NOTA said...

David:

I think low-skill immigration and high-skill immigration really are somewhat different issues. At the extreme high end, we surely want to let in, say, world class scientists who want to come to America. We may also want to let in doctors and engineers, though there are downsides there--we may push most Americans out of those fields by pushing the return on an expensive and demanding education down too low.

But those concerns seem fundamentally different from the ones surrounding large scale immigration of low-skill people whose kids and grandkids don't seem to do all that well in school. Importing Indian doctors and engineers may lead to some bad outcomes, but one of them probably wont be to import a big permanent underclass.

elvisd said...

The deliberate devaluing and destruction of vocational ed is the great unmentioned issue in education. I just spent the last school year watching a principal, a superintendent, a school board, and county commissioners lambast my school for being a vo-tech. Of all the awful shit that I've experienced in my years teaching-the gangs, the infantile parents, the pervs, the ridiculous SPED laws, the political correctness-this takes the cake.

Bantam said...

The time it takes to master Finnish is the obvious answer.

Whiskey said...

Steve, the point about "fix the schools" is really "spend money to employ people like us." Generally nice White ladies and such (yes including men).

That's the whole point -- employ more SWPL.

Mr. Anon said...

"Whiskey said...

Steve, the point about "fix the schools" is really "spend money to employ people like us." Generally nice White ladies and such (yes including men)."

Yes, Whiskey, Steve knows this. We all know this. We are not as stupid as we think you are.

Reg C├Žsar said...

At the extreme high end, we surely want to let in, say, world class scientists who want to come to America. --NOTA

It was just as easy for those to get in under the Harding and Coolidge laws as under the Johnson laws.

Ever heard of Wernher von Braun? Albert Einstein? An Wang? Andy Grove?

Anonymous said...

The argument about 'fixing the schools' is pure crap - and any intelligent person should quickly see right through it.
The driver of all economic growth and therefore higher living standards and employment is technoligal innovation ie new inventions, industrila processes and ways of doing things.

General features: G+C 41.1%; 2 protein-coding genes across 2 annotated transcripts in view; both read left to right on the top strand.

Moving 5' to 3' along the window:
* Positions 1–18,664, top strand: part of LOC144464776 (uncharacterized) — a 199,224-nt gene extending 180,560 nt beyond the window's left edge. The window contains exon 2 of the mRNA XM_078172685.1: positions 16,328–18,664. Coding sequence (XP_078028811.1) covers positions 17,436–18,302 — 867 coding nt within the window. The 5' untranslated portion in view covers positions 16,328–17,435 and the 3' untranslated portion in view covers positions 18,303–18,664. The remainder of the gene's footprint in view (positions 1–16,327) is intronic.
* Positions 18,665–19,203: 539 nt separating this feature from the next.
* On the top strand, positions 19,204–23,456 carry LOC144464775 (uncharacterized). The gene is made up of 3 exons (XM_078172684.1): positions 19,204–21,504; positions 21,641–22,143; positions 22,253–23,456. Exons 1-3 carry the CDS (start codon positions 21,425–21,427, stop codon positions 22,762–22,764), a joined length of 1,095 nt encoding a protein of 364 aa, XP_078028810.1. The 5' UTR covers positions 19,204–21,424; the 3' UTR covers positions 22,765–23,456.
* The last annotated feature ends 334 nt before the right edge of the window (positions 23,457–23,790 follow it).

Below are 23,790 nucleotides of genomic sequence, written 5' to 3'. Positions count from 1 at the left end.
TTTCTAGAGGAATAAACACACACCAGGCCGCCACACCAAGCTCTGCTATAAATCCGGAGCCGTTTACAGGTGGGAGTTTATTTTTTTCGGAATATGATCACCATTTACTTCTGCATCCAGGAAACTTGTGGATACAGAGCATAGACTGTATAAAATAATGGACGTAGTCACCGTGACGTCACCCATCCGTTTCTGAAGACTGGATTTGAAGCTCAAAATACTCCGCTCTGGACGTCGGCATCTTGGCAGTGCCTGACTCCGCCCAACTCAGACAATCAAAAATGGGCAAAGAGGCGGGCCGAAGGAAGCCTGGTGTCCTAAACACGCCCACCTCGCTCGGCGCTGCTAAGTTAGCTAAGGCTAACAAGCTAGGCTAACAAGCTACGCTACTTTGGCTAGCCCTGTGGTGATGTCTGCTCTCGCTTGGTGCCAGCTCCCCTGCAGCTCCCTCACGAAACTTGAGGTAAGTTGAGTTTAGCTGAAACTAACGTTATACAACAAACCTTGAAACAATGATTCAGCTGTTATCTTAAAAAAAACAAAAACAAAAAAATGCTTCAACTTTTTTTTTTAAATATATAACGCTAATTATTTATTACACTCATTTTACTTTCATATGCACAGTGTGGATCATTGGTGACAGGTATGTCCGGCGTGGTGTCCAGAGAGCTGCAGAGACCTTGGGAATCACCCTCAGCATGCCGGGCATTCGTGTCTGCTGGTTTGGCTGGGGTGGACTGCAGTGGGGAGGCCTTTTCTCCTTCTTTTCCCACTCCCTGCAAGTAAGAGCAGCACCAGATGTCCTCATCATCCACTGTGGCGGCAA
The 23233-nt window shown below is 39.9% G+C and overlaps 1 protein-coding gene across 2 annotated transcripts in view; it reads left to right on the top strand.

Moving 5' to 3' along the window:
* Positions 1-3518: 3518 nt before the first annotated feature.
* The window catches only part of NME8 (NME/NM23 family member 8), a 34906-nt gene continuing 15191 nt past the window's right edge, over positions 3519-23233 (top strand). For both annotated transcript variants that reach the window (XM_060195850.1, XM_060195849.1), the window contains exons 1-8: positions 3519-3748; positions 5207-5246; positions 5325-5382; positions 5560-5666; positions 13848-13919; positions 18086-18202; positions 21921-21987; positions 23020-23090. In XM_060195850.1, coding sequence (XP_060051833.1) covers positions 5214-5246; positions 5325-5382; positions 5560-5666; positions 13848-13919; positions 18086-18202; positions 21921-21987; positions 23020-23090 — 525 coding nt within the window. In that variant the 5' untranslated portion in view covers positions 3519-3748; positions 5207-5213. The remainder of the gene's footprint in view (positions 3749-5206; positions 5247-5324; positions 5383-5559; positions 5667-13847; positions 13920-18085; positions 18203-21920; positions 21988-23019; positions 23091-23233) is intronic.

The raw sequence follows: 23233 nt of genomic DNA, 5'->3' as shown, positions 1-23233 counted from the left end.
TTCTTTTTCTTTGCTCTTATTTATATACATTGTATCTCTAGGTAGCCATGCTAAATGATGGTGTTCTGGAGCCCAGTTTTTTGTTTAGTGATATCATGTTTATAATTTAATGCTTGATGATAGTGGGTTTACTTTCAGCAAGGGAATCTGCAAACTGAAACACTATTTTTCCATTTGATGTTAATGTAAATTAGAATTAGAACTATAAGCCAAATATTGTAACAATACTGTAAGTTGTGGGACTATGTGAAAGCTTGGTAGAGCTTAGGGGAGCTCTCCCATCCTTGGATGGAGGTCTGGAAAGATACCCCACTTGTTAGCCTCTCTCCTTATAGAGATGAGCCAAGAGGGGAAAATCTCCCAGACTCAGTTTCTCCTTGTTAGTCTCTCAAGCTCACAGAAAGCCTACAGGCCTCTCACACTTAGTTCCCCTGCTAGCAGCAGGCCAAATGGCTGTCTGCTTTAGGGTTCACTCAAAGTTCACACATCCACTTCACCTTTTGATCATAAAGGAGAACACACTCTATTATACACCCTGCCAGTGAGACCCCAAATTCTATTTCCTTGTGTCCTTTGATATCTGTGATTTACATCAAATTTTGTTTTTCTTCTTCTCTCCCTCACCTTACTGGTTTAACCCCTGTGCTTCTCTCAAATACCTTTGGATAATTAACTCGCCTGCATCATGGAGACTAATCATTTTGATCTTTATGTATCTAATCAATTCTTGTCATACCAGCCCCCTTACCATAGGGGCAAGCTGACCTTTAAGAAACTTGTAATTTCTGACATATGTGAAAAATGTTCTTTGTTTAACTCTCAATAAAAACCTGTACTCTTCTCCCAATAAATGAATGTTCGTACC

Now in today's hi-tech world, technological innovation is not the fruit of the lone 'practical man' genius anymore, but the fruit of engineering and science PhDs working in company research labs and doing esearch projects.Think of William Shockley, Xerox labs, IBM labs etc.
As we all know only a small fraction of the general population has IQs high enough to do this work, and in general these people come from good middle class families, are recognised and do well is school as it is.
Casting the net wider amongst the 'great unwashed' just won't work.Diminishing returns and all that - the crucial high IQ material just doesn't live there.
a better way of nuturing crucial talent is to offer full scholarships to talented science and math students and to hothouse high IQ students from the earliest years.

Anonymous said...

The entire "broken schools" meme is the combined effort of the teachers' unions and the cheap labor lobby.

It benefits the teachers' unions because it results in an endless supply of new money to fix a problem that cannot be repaired.

It benefits the cheap labor because it implies Americans are stupid and uneducated workers who need to be replaced with intelligent, well-educated (and of course, cheaper) foreigners.

As with so many issues, on "broken schools", the so-called left and right split the truth right down the middle.

Paul Mendez said...

US Business has been carping about how "bad" schools are for the past 30 years. Interestingly, that is about the same time US Business stopped training its workers and started treating them like disposable machine parts instead of valuable assets.

I've been involved in education and workforce development fields since the early 80's. During that time, I have watched "free market capitalists" continually try to shift the burden of training their workers onto the government.

David said...

NOTA,
Replacing Americans with dumb people, on the one hand, and replacing Americans with non-dumb people, on the other, is still replacing Americans. You fellows are hell-bent on "electing a new people," as Brecht put it. I find your patriotism nonexistent.

From a tactical point of view, welcoming easily outwitted invaders may be better than welcoming smart invaders. China, for example, should have to fire shots if it wants to invade us.